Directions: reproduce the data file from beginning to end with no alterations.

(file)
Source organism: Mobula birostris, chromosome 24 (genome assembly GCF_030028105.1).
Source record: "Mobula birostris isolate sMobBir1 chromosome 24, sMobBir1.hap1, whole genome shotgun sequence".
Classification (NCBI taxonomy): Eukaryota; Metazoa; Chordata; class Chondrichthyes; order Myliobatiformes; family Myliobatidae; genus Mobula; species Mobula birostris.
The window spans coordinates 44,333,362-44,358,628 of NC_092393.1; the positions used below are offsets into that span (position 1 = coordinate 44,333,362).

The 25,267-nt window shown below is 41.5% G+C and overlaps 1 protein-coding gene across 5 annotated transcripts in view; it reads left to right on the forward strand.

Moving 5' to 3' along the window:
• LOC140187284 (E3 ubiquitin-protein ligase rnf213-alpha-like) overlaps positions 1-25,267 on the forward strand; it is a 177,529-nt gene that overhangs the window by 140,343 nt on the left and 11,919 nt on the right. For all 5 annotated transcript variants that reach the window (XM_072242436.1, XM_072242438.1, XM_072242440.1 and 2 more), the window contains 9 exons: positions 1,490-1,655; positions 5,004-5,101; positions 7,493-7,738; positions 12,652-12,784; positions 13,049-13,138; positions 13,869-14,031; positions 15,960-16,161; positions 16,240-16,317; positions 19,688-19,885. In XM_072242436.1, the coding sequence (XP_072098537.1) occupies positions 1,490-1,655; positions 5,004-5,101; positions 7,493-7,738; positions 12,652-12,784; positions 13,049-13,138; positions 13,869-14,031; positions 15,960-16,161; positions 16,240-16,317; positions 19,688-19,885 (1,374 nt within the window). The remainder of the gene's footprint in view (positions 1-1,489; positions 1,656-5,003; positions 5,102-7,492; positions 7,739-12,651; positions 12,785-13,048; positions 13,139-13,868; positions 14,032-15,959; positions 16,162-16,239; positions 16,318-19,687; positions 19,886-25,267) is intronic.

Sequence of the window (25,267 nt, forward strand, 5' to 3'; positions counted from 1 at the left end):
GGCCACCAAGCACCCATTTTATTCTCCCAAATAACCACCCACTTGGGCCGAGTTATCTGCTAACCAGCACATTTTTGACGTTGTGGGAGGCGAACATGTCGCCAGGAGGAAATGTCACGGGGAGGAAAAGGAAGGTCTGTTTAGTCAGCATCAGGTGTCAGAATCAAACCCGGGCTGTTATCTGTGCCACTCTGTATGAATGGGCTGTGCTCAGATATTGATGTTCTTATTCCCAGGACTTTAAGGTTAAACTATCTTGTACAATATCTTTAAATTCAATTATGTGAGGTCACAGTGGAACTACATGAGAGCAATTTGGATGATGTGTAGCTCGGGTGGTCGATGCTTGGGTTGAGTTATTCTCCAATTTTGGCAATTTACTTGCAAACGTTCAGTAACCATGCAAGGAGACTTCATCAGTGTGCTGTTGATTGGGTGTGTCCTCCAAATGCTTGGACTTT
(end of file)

Source organism: Mobula birostris, chromosome 24 (genome assembly GCF_030028105.1).
Source record: "Mobula birostris isolate sMobBir1 chromosome 24, sMobBir1.hap1, whole genome shotgun sequence".
Classification (NCBI taxonomy): Eukaryota; Metazoa; Chordata; class Chondrichthyes; order Myliobatiformes; family Myliobatidae; genus Mobula; species Mobula birostris.
The window spans coordinates 44,333,362-44,358,628 of NC_092393.1; the positions used below are offsets into that span (position 1 = coordinate 44,333,362).

The 25,267-nt window shown below is 41.5% G+C and overlaps 1 protein-coding gene across 5 annotated transcripts in view; it reads left to right on the forward strand.

Moving 5' to 3' along the window:
• LOC140187284 (E3 ubiquitin-protein ligase rnf213-alpha-like) overlaps positions 1-25,267 on the forward strand; it is a 177,529-nt gene that overhangs the window by 140,343 nt on the left and 11,919 nt on the right. For all 5 annotated transcript variants that reach the window (XM_072242436.1, XM_072242438.1, XM_072242440.1 and 2 more), the window contains 9 exons: positions 1,490-1,655; positions 5,004-5,101; positions 7,493-7,738; positions 12,652-12,784; positions 13,049-13,138; positions 13,869-14,031; positions 15,960-16,161; positions 16,240-16,317; positions 19,688-19,885. In XM_072242436.1, the coding sequence (XP_072098537.1) occupies positions 1,490-1,655; positions 5,004-5,101; positions 7,493-7,738; positions 12,652-12,784; positions 13,049-13,138; positions 13,869-14,031; positions 15,960-16,161; positions 16,240-16,317; positions 19,688-19,885 (1,374 nt within the window). The remainder of the gene's footprint in view (positions 1-1,489; positions 1,656-5,003; positions 5,102-7,492; positions 7,739-12,651; positions 12,785-13,048; positions 13,139-13,868; positions 14,032-15,959; positions 16,162-16,239; positions 16,318-19,687; positions 19,886-25,267) is intronic.

Sequence of the window (25,267 nt, forward strand, 5' to 3'; positions counted from 1 at the left end):
GGCCACCAAGCACCCATTTTATTCTCCCAAATAACCACCCACTTGGGCCGAGTTATCTGCTAACCAGCACATTTTTGACGTTGTGGGAGGCGAACATGTCGCCAGGAGGAAATGTCACGGGGAGGAAAAGGAAGGTCTGTTTAGTCAGCATCAGGTGTCAGAATCAAACCCGGGCTGTTATCTGTGCCACTCTGTATGAATGGGCTGTGCTCAGATATTGATGTTCTTATTCCCAGGACTTTAAGGTTAAACTATCTTGTACAATATCTTTAAATTCAATTATGTGAGGTCACAGTGGAACTACATGAGAGCAATTTGGATGATGTGTAGCTCGGGTGGTCGATGCTTGGGTTGAGTTATTCTCCAATTTTGGCAATTTACTTGCAAACGTTCAGTAACCATGCAAGGAGACTTCATCAGTGTGCTGTTGATTGGGTGTGTCCTCCAAATGCTTGGACTTT